Rani was born in the beautiful beach town of Vizagapatnam in the south Indian state of Andhra Pradesh and went on to receive a Master of Arts degree in Western History from the University of Lucknow. She writes, “I am very proud to say that my ‘gift of good health’ came from a spiritual reawakening through Indian food, because it promotes creativity, life, vitality, strength, health, laughter, joy and cheerfulness.”
It wasn’t always that way though. Arriving in the United States as the young wife of an American, Rani lost weight drastically. The culture shock of living in a strange new world was more than she could bear and she was homesick and missed her mother’s cooking. The remedy for both was Indian food. Rani drew on tastes of the past as she taught herself to cook. And thus was born her life-long passion for healthy Indian cuisine as a comforting reminder of home. The sensuous culinary delights within the pages of her two cookbooks Feast of India: A Legacy of Recipes and Fables and India’s Unsurpassed Cuisine: The Art of Indian Curry Cooking (Editor’s Choice) are simple ‘How To’ guides for preparing authentic Indian cuisine.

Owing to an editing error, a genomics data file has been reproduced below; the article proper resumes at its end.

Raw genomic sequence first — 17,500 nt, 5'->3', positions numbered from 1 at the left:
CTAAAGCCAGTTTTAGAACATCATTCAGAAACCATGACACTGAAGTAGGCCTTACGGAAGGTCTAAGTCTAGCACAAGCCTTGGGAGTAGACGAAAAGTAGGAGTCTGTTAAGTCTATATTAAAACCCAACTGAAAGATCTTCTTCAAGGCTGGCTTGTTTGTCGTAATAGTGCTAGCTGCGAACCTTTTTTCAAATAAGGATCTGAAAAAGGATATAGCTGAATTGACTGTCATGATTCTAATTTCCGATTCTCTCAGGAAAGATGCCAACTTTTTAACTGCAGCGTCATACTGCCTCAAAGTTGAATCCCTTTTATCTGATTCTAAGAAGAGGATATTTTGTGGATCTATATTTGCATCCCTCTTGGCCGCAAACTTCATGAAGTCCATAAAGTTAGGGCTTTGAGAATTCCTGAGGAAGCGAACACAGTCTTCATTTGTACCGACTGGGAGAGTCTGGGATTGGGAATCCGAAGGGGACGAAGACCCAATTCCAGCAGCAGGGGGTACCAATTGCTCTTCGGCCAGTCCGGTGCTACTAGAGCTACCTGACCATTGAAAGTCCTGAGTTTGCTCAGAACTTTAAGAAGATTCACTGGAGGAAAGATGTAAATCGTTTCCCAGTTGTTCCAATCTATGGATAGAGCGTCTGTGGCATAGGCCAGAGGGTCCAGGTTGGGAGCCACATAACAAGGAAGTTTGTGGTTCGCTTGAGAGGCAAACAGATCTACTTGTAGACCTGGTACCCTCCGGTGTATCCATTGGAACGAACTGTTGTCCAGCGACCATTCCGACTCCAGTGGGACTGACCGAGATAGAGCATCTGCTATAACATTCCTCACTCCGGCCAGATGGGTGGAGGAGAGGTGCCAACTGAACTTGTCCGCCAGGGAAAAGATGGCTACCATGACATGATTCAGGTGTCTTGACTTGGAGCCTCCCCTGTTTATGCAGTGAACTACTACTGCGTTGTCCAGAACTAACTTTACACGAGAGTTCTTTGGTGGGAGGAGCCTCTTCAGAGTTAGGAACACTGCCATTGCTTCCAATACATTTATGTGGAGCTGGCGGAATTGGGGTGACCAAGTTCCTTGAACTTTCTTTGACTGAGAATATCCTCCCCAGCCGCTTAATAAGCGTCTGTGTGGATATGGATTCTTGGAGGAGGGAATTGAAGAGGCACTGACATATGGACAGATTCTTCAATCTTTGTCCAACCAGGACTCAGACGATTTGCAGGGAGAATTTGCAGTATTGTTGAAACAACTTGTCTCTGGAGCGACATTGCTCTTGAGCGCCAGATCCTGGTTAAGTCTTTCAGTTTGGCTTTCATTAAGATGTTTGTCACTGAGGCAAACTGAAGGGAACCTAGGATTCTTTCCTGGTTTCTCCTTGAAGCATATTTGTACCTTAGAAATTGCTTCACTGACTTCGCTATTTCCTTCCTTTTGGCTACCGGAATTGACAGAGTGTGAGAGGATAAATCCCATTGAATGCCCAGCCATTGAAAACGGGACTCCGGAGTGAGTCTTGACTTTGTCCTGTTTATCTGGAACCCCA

Rani taught Cuisine of India at the University of California Los Angeles (UCLA), University Extension, Department of the Arts. She also gave private cooking lessons, cooking demonstrations at the UCLA Campus in Westwood and at The Epicure Shop in Neiman Marcus, Beverly Hills to promote their products. She recalls fondly being told by several customers, “We followed the irresistible aroma of your delicious mouth-watering Mughal-Style Chicken Curry and Basmati Rice all the way from Rodeo Drive into this store!”
Rani has one son and five grandchildren who love Indian cuisine. She reminds them and her daughter-in-law, “We are what we eat and what we eat and how we treat our bodies is a risk factor we can control.”